Salvator Rosa is another remote section of the Carnarvon National Park
. Two camping areas, located on either side of the access road, are provided, and are on the banks of the crystal clear water of the spring fed Nogoa River. Although new wheel chair access composting toilet facilities are provided the park remains mainly undeveloped.
The park is mostly eucalypt woodland and open forest but with many spectacular eroded sandstone
outcrops and formations. A four wheel drive is needed after leaving the camp grounds, and crossing the river, to follow a sandy track. This track closely follows the river and it’s tributary, Louisa Creek, taking in the many walking and viewing areas such as Spyglass Peak
, Belinda and Mitchell
springs and the remains of the stock yards left by Major Mitchell
, with a total round trip of 18 km’s.
The 400m walk to Spyglass Peak
leads past a long stone outcrop that looks like a man made rampart with spy holes and arrow slits. The track leads to the base of the peak, where a 10 meter diameter hole can be seen at its summit, you should allow plenty of time to explore around this area.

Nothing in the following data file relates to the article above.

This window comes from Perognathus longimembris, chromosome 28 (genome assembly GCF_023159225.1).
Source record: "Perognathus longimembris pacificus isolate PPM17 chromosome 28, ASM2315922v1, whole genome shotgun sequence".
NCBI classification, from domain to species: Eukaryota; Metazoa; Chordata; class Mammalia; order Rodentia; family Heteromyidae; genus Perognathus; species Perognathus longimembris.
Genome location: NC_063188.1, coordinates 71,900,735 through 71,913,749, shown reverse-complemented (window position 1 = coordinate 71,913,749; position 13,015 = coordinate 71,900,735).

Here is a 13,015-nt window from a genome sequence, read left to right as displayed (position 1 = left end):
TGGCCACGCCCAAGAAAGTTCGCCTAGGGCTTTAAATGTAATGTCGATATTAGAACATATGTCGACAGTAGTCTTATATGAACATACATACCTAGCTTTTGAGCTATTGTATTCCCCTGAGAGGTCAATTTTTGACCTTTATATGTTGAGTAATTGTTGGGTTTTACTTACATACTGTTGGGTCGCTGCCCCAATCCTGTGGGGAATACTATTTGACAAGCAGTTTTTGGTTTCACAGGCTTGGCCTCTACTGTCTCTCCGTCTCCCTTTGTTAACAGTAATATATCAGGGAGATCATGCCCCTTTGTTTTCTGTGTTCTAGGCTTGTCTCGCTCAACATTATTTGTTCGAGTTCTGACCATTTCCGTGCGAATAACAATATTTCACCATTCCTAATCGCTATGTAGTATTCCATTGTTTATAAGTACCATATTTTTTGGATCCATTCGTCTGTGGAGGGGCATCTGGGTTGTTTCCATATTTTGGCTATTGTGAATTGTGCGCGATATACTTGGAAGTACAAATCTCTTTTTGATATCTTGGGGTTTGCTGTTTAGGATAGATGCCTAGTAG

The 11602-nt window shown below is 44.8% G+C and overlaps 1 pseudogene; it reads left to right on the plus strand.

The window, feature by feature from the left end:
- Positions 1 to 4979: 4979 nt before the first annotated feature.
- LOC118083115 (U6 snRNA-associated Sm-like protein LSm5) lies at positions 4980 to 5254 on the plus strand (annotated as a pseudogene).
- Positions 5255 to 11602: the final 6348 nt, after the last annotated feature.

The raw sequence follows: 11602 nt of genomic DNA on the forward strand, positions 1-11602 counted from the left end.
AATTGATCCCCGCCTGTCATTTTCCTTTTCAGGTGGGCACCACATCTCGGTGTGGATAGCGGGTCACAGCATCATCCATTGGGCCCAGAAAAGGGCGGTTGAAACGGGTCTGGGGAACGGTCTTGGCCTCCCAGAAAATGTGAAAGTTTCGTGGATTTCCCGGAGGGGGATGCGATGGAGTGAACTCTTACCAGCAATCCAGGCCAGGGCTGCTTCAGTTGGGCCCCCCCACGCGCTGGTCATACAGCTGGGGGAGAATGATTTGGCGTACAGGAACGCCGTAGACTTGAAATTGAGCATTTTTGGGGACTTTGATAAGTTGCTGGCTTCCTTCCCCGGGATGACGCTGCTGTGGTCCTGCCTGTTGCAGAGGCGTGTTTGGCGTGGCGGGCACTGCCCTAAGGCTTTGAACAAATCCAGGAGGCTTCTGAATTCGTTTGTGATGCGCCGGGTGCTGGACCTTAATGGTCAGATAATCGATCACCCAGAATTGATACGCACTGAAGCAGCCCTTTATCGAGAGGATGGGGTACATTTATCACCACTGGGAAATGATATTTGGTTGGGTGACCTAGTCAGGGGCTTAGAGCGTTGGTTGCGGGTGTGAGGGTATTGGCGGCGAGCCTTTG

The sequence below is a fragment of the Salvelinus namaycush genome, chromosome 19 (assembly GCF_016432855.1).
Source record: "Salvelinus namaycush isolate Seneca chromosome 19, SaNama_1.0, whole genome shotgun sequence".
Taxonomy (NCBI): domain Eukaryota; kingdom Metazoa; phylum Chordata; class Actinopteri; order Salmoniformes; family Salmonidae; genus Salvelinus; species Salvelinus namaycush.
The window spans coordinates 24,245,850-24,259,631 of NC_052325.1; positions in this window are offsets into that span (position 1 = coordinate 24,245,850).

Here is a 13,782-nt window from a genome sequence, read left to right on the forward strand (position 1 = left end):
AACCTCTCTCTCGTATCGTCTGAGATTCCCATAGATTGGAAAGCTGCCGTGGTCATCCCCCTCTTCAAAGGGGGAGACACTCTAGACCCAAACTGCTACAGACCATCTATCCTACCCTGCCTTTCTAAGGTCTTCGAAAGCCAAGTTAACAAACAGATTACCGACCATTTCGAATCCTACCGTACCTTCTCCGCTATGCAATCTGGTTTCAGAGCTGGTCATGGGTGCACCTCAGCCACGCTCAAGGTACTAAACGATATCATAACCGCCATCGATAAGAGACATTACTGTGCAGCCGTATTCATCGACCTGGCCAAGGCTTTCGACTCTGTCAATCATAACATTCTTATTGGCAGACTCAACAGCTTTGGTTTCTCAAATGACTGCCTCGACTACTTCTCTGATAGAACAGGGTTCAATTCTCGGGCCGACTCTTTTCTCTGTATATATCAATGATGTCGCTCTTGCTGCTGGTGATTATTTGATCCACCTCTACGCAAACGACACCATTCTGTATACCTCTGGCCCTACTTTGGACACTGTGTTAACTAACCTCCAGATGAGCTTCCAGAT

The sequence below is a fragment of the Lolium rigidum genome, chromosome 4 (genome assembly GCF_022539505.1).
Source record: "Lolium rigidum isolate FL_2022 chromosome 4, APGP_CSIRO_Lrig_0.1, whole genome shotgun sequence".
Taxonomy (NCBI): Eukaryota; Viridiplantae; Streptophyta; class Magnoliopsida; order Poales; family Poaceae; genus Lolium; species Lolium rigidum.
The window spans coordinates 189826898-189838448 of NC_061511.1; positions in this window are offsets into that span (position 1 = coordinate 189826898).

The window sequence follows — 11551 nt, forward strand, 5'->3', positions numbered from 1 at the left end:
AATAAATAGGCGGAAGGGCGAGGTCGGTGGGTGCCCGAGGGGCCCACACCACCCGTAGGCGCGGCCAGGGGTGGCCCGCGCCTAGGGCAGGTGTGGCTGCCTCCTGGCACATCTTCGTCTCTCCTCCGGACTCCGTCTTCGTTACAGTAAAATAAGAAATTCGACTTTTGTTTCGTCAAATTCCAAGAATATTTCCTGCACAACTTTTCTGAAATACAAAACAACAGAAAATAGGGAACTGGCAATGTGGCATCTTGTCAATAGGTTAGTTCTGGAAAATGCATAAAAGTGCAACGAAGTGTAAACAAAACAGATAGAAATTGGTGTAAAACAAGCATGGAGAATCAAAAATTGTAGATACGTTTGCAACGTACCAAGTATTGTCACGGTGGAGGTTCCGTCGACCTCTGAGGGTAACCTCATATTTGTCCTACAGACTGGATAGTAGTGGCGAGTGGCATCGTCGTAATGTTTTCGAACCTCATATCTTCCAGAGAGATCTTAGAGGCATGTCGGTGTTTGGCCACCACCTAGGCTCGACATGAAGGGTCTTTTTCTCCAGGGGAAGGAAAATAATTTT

Further along the track you come to Belinda Springs with crystal clear water flowing from under a small rock ledge. Together with Mitchell
springs, millions of litres of water continuously pour into Louisa Creek. At the end of the track leads to a locked gate
, walk beyond this gate
past the Mitchell
Springs to the remains of Major Mitchell
’s yards where he would rest and feed his horses during his expeditions through area.
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Salvator Rosa, at the Western edge of central Queensland
belt, contains deeply eroded rock formations. Most of the park is open forest, eucalypt woodland and acacia scrub. In winter to early spring the country is ablaze with flowering acacias and wild flowers.
This area was named by Thomas Mitchell, after the Neapolitan 17th Century artist, Salvator Rosa, who portrayed the same rugged mountainous terrain in his paintings that Mitchell seen in the landscape.
Thomas Mitchell passed and repassed through this area between July and September 1846, in search of a route form Sydney to Port Essington (Darwin). Mitchell set up his base camp at the spring-fed oasis he discovered, which is now known as, Major Mitchell Springs.